The Whereabouts team is honored and delighted to be working with Fifth Season Cooperative to help connect healthy local farms with colleges, hospitals, and corporations within 150 miles of Viroqua, Wisconsin. This work is especially satisfying to me, after getting a recent look at the food that’s being served in some hospitals.
My mother had to be hospitalized several times over the past two years, and I was not thrilled with what I saw on her meal trays – syrupy fruit cocktails, saltine crackers, goopy soups, and applesauce – all highly processed and loaded with sugar, among other evils. The hospitals are not entirely to blame for this state of affairs. The reality is that our food system is like a network of big pipelines, and the organizations that buy the most food get it delivered through the biggest pipe – with agribusiness giants filling the pipe from the other end. Things are highly automated and efficiency is great. Unfortunately, the system doesn’t allow for variables such as seasonal freshness and local sourcing which offer superior nutrition and both environmental and economic benefits.
Now, thanks to Fifth Season Cooperative, the institutions within 150 miles of Viroqua have a new option – a secondary pipeline with a single point of contact to an amazing network of family farms offering the best foods of the season. Several leading organizations in the region, including one major hospital network, have already signed on and are actively engaged in the Fifth Season system. What a boon for our area! Not only do the people in our hospitals, colleges, and corporations get to eat more nutritious foods. The entire community benefits from the fact that the local economy is fueled by this business. The farmers will be able to keep farming, and they’ll spend some of their earnings in the rural communities where they live. Even better, Fifth Season farmers must abide by the co-op’s tough sustainable farming policies. That means they’re being paid to farm in a way that protects us all by nurturing soil and protecting air and water.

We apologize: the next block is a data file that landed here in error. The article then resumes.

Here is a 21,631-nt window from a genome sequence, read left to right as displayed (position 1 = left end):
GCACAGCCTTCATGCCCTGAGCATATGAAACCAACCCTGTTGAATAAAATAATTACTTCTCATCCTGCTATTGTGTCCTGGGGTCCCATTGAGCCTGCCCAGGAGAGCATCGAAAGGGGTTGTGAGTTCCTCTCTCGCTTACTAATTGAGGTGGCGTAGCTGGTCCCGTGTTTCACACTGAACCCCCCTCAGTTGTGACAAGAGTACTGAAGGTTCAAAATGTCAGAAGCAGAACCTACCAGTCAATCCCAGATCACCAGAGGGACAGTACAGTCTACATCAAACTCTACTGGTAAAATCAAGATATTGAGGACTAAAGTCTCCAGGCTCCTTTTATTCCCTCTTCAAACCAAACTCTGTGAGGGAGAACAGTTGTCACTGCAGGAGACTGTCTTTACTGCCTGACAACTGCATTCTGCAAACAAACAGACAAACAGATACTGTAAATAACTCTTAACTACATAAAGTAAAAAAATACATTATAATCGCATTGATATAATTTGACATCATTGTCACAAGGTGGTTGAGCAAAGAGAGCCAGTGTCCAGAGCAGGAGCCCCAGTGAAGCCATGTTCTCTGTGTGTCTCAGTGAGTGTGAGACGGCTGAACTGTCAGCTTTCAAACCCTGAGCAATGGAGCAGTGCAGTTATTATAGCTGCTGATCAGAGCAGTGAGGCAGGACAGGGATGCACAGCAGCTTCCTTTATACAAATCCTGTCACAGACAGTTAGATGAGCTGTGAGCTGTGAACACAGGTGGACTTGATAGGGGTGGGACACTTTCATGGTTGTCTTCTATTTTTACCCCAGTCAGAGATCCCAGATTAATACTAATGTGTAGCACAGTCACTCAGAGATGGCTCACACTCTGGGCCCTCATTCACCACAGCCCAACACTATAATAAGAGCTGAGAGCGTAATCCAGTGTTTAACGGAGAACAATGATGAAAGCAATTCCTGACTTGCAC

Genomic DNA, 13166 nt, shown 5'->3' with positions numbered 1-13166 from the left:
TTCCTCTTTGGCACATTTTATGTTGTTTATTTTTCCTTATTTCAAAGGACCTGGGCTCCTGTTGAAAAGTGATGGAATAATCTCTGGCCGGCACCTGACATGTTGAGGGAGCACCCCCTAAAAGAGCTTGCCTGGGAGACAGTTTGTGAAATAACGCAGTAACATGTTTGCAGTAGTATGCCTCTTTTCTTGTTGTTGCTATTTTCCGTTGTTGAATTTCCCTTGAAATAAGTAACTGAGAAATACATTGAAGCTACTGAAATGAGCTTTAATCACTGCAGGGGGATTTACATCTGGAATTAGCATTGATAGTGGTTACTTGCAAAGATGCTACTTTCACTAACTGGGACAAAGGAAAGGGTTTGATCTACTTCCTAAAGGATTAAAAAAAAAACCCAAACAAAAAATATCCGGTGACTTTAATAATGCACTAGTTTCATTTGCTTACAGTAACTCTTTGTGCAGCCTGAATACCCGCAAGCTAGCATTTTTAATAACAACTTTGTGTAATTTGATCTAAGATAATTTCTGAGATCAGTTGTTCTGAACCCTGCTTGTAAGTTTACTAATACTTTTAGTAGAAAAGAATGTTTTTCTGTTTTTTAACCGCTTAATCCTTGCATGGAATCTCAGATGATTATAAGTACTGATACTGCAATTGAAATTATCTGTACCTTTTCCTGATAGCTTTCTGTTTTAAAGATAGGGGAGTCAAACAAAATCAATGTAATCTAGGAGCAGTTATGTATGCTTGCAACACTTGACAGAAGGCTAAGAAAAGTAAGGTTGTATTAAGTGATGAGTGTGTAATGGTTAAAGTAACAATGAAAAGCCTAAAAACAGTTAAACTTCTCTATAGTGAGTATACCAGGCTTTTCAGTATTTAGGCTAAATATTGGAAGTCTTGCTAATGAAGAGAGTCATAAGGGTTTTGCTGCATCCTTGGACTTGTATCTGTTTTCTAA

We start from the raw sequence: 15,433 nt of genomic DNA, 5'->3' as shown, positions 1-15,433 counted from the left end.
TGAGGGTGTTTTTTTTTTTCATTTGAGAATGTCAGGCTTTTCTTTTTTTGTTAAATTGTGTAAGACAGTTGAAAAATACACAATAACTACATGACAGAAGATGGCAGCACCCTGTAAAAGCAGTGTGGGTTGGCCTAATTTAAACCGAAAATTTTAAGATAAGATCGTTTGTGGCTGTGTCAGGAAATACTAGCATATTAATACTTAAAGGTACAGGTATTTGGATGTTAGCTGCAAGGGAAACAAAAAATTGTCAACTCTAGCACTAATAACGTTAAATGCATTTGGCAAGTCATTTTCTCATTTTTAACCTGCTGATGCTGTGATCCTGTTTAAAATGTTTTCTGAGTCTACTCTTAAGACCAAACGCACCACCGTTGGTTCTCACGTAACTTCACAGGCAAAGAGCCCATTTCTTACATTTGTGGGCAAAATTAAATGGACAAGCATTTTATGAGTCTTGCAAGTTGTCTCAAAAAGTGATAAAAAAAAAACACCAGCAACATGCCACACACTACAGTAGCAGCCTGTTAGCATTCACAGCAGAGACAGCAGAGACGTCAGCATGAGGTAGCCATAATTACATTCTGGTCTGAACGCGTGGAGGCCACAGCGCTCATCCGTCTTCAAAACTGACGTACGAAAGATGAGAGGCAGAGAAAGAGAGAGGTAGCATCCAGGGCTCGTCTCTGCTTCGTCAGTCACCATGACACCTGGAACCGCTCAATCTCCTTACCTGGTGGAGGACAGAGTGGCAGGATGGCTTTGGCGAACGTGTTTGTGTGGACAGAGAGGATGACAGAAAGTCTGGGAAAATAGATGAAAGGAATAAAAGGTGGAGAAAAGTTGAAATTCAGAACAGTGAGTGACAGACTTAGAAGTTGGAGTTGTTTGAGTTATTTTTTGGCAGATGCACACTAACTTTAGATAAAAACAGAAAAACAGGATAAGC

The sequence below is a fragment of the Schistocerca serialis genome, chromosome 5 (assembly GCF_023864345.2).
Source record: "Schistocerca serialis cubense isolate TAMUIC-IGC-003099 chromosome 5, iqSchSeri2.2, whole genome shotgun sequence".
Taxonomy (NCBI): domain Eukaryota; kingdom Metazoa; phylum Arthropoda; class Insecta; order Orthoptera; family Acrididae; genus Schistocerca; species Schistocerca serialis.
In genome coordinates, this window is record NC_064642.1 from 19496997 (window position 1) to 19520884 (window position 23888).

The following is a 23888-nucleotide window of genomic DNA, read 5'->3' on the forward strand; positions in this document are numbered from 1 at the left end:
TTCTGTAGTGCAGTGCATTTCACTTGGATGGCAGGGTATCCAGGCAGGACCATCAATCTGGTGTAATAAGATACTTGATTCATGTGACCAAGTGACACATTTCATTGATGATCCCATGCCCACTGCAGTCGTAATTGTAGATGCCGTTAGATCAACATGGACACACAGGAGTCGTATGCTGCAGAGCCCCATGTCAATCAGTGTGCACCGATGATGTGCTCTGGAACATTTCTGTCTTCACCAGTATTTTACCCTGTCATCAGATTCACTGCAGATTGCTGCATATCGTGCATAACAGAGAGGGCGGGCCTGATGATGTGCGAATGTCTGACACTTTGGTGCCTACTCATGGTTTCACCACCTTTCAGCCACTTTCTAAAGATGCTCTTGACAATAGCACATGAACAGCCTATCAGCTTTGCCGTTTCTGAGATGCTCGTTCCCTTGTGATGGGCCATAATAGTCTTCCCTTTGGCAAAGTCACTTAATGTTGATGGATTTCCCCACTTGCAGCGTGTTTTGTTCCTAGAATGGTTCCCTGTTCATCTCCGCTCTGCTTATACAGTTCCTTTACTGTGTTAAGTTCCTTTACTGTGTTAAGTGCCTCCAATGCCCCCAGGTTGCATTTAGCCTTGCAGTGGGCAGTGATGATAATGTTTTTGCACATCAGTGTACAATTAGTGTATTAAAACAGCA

Fifth Season operates with a unique cooperative model in which producers, processors, workers, distributors, and buyers all receive fair pricing, transparent information access, quality assurance, and a voice in the co-op’s business direction. Some of the members are other producer co-ops, too. Best of all, they’re catering to the smaller markets that are typically bypassed by today’s food distribution system. What a great model for America – a regional food distribution system!
With Fifth Season selling directly to regional institutions, I won’t be surprised to see better food at some of those places sooner that we’ll see it in their big city peers’ institutions.
The establishment of Fifth Season Cooperative was supported by Wisconsin’s “Buy Local Buy Wisconsin” grant and the Vernon Economic Development Association (VEDA) – both with great local business strategies. Thanks and congratulations to Sue Noble, Executive Director of VEDA, for leading the charge!